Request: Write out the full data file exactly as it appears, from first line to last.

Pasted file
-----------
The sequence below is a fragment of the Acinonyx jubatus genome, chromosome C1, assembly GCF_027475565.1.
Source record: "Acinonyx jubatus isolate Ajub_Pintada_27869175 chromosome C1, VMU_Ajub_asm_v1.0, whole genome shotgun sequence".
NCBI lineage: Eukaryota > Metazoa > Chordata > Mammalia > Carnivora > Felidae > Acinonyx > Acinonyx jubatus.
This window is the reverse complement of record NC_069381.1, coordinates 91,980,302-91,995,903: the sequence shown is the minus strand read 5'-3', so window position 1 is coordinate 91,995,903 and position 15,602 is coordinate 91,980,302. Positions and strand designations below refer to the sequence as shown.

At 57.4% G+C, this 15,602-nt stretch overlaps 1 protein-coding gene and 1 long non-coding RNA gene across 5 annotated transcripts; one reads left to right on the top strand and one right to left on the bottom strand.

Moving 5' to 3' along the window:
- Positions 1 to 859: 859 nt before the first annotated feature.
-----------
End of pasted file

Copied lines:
The sequence below is a fragment of the Acinonyx jubatus genome, chromosome C1, assembly GCF_027475565.1.
Source record: "Acinonyx jubatus isolate Ajub_Pintada_27869175 chromosome C1, VMU_Ajub_asm_v1.0, whole genome shotgun sequence".
NCBI lineage: Eukaryota > Metazoa > Chordata > Mammalia > Carnivora > Felidae > Acinonyx > Acinonyx jubatus.
This window is the reverse complement of record NC_069381.1, coordinates 91,980,302-91,995,903: the sequence shown is the minus strand read 5'-3', so window position 1 is coordinate 91,995,903 and position 15,602 is coordinate 91,980,302. Positions and strand designations below refer to the sequence as shown.

At 57.4% G+C, this 15,602-nt stretch overlaps 1 protein-coding gene and 1 long non-coding RNA gene across 5 annotated transcripts; one reads left to right on the top strand and one right to left on the bottom strand.

Moving 5' to 3' along the window:
- Positions 1 to 859: 859 nt before the first annotated feature.